Treatment For Ovarian Cysts - How Aggressive Should You Be

By Amanda Clark

Treatment for Ovarian Cysts will differ depending on the level of pain in the patient and even the beliefs of the doctor. Some doctors recommend immediate excision, others believe in the "wait and see" approach.

Treatment largely is nothing more than prophylactic approach to the pain as long as the cyst appears to exist without complications. If the location or status is decided to cause further jeopardy, a more aggressive treatment plan is advised.

On the other hand, if testing reveals the cyst is in a dangerous location, such as inside a Fallopian tube, most doctors will immediately recommend surgery to have it removed before it ruptures and causes extensive internal damage or uncontrollable bleeding.

Usually it's the pain that brings a cyst to everyone's attention, although some cysts can reach dangerous proportions without any discomfort at all. Others are found during a routine GYN exam and the patient is sometimes surprised to eve hear she has a cyst. For patients who are experiencing pain, the doctor usually prescribes over the counter pain killers to start with. Most will disappear by themselves.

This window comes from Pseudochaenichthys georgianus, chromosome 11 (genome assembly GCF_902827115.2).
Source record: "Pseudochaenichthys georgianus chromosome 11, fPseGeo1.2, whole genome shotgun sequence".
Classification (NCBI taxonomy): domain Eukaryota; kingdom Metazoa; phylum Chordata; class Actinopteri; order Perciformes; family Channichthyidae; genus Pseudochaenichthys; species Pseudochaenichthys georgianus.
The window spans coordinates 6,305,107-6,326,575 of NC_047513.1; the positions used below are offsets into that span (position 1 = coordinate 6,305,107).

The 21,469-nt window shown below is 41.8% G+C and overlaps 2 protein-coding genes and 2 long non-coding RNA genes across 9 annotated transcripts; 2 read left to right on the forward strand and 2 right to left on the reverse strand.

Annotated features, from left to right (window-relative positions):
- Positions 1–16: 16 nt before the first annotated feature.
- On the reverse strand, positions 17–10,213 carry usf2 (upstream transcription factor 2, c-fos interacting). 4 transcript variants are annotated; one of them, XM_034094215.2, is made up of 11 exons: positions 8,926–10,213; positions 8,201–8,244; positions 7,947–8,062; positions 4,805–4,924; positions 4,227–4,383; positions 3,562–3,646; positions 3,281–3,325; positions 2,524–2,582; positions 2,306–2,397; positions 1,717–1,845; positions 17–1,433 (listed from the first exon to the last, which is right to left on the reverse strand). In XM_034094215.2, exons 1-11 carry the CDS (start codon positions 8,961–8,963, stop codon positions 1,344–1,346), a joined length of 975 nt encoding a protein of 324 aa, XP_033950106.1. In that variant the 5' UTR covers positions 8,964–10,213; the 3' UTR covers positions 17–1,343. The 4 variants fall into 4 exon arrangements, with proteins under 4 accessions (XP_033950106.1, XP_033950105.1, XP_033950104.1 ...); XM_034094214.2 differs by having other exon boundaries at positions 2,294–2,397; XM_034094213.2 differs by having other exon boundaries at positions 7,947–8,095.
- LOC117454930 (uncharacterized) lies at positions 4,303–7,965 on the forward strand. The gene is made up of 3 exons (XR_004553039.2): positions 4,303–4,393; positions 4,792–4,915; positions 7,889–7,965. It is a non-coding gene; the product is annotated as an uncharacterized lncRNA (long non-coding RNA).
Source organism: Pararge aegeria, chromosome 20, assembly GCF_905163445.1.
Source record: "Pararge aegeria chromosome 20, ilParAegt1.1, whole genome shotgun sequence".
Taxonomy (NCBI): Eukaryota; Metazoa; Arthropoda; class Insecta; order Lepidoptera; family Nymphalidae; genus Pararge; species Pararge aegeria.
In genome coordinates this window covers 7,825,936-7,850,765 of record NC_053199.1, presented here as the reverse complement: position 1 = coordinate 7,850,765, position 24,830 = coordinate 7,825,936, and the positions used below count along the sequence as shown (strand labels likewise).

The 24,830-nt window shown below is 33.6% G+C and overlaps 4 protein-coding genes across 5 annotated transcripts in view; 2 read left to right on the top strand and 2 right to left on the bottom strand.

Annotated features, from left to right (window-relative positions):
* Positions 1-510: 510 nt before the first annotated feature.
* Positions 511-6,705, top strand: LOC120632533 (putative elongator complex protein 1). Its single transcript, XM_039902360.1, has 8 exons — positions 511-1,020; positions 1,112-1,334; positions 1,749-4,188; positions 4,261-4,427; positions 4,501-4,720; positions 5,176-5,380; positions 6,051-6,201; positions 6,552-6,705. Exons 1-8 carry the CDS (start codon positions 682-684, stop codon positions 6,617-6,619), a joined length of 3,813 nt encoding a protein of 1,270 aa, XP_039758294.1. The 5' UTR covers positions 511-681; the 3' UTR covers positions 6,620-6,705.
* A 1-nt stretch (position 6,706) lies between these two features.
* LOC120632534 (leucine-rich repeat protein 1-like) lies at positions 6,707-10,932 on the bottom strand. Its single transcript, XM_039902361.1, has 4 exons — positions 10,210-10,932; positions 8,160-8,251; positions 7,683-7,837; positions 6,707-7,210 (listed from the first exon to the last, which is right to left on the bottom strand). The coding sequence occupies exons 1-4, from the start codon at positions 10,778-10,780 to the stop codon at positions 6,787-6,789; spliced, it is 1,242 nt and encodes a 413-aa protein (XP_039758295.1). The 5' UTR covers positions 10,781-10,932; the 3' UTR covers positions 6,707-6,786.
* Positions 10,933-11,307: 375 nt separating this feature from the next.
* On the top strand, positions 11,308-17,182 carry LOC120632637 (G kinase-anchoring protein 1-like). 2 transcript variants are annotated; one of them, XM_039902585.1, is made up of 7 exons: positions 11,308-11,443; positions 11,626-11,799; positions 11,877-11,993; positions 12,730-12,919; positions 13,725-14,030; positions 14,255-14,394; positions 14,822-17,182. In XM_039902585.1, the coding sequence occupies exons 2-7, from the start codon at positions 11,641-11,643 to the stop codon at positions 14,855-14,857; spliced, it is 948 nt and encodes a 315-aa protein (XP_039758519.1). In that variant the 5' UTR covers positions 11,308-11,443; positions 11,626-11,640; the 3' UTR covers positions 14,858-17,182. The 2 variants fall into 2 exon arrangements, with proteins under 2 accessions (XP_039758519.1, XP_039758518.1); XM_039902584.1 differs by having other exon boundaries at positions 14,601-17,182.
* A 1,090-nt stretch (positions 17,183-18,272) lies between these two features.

Should the pain become unmanageable with even prescription medication, you may be advised to take a certain type of birth control pill with hormones that are thought to have the capacity to shut down the growth of the cyst. These show little permanent positive results and the side effects sometimes aren't worth the risk.

If a sufferer ends up almost bedridden, surgery is the only option. The surgery is fairly simple and is done under local anesthesia on an outpatient basis. Tiny incisions are made in the abdomen and a laparoscope is inserted with a tiny camera.

There are very few possible complications. There is a small risk of bleeding after the cyst is rem - 30540

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